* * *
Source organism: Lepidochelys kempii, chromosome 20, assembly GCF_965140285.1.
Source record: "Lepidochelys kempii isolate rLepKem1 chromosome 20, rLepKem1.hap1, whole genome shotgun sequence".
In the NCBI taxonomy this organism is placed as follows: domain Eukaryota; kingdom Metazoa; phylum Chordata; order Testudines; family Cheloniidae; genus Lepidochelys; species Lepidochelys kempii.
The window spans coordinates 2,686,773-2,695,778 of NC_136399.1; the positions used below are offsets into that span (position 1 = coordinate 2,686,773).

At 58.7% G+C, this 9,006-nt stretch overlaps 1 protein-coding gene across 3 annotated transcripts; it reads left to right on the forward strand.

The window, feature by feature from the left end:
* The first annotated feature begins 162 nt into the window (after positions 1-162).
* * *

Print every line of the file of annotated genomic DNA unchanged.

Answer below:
Source organism: Lepidochelys kempii, chromosome 20, assembly GCF_965140285.1.
Source record: "Lepidochelys kempii isolate rLepKem1 chromosome 20, rLepKem1.hap1, whole genome shotgun sequence".
In the NCBI taxonomy this organism is placed as follows: domain Eukaryota; kingdom Metazoa; phylum Chordata; order Testudines; family Cheloniidae; genus Lepidochelys; species Lepidochelys kempii.
The window spans coordinates 2,686,773-2,695,778 of NC_136399.1; the positions used below are offsets into that span (position 1 = coordinate 2,686,773).

At 58.7% G+C, this 9,006-nt stretch overlaps 1 protein-coding gene across 3 annotated transcripts; it reads left to right on the forward strand.

The window, feature by feature from the left end:
* The first annotated feature begins 162 nt into the window (after positions 1-162).